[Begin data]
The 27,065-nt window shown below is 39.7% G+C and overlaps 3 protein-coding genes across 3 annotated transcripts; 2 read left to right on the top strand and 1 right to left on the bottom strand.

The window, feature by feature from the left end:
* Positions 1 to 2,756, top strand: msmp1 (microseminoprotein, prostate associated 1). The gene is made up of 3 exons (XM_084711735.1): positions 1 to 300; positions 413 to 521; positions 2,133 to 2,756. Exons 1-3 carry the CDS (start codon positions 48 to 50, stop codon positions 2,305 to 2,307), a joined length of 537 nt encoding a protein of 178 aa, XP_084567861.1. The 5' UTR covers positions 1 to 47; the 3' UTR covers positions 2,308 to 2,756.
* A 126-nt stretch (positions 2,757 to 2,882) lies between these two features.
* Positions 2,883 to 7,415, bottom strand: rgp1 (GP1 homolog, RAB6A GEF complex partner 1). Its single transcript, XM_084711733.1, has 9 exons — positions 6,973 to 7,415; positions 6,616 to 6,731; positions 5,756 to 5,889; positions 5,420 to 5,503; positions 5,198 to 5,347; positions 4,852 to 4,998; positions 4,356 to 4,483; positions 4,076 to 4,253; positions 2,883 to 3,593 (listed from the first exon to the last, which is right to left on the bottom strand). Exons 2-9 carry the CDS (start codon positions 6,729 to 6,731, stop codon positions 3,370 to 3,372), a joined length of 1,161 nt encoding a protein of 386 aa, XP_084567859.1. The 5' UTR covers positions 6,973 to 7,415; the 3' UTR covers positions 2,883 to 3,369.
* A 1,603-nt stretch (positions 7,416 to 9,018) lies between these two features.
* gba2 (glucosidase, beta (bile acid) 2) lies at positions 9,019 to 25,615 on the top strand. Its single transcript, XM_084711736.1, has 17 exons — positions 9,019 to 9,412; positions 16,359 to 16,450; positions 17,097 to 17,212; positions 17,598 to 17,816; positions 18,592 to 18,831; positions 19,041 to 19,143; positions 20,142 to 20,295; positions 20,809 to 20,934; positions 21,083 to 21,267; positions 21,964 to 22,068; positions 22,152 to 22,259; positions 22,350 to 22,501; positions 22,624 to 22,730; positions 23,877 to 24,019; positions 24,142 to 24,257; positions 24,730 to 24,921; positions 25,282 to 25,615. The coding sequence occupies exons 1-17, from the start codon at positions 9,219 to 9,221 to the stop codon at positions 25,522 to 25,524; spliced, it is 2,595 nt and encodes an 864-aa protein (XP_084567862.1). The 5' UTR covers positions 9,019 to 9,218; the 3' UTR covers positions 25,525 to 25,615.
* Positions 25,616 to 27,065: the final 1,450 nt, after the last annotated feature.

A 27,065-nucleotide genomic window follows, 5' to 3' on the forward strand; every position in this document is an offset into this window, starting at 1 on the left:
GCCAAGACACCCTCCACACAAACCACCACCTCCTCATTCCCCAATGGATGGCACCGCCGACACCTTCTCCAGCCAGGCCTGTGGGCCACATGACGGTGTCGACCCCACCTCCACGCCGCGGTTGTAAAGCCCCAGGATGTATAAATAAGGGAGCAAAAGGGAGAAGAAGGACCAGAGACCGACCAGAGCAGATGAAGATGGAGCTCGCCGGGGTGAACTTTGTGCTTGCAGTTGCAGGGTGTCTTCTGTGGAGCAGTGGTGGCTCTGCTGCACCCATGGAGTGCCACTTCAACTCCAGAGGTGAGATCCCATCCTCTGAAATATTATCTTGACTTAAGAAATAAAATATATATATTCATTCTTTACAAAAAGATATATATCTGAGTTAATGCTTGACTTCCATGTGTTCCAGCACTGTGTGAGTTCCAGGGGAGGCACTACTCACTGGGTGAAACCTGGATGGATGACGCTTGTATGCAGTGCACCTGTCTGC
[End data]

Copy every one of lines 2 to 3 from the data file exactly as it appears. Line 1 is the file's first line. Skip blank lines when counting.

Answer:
The window, feature by feature from the left end:
* Positions 1 to 2,756, top strand: msmp1 (microseminoprotein, prostate associated 1). The gene is made up of 3 exons (XM_084711735.1): positions 1 to 300; positions 413 to 521; positions 2,133 to 2,756. Exons 1-3 carry the CDS (start codon positions 48 to 50, stop codon positions 2,305 to 2,307), a joined length of 537 nt encoding a protein of 178 aa, XP_084567861.1. The 5' UTR covers positions 1 to 47; the 3' UTR covers positions 2,308 to 2,756.